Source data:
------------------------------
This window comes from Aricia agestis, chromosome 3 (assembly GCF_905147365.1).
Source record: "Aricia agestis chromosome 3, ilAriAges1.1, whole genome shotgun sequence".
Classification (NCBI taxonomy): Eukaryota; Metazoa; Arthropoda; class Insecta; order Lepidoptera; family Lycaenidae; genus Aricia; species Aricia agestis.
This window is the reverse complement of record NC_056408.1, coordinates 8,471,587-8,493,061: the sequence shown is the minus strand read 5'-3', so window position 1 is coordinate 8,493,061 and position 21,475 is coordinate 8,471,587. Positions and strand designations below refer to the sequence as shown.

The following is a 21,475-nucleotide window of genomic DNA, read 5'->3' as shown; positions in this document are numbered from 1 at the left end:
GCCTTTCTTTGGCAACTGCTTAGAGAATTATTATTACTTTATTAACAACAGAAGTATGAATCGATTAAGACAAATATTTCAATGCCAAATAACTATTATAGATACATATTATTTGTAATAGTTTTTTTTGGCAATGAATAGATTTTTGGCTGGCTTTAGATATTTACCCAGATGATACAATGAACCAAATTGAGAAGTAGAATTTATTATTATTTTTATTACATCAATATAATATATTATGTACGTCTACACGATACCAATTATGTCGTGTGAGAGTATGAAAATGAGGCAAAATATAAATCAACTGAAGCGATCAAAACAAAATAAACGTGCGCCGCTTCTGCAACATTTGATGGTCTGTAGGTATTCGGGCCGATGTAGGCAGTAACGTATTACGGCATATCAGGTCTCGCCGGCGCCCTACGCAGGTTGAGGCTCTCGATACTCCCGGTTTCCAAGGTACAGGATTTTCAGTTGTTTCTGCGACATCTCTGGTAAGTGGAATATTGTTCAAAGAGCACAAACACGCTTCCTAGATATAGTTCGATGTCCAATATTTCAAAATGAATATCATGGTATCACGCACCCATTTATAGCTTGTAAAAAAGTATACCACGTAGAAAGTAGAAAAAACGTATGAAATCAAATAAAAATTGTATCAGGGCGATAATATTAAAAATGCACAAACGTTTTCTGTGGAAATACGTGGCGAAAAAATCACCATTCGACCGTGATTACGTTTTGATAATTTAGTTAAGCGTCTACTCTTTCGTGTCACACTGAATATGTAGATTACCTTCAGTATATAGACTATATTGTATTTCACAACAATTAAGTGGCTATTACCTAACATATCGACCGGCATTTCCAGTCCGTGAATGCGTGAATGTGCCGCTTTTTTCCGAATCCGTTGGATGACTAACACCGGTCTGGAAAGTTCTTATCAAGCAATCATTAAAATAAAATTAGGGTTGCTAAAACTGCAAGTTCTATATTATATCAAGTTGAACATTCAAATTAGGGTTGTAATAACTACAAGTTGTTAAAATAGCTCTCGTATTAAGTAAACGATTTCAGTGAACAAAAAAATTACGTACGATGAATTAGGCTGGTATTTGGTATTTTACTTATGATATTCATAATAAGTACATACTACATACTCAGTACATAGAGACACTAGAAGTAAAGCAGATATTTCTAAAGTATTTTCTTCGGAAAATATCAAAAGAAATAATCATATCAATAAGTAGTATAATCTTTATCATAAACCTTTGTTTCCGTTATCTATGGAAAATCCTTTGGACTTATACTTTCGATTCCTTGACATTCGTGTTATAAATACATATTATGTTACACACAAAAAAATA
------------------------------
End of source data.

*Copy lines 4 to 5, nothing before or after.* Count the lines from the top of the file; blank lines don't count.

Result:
This window is the reverse complement of record NC_056408.1, coordinates 8,471,587-8,493,061: the sequence shown is the minus strand read 5'-3', so window position 1 is coordinate 8,493,061 and position 21,475 is coordinate 8,471,587. Positions and strand designations below refer to the sequence as shown.

The following is a 21,475-nucleotide window of genomic DNA, read 5'->3' as shown; positions in this document are numbered from 1 at the left end: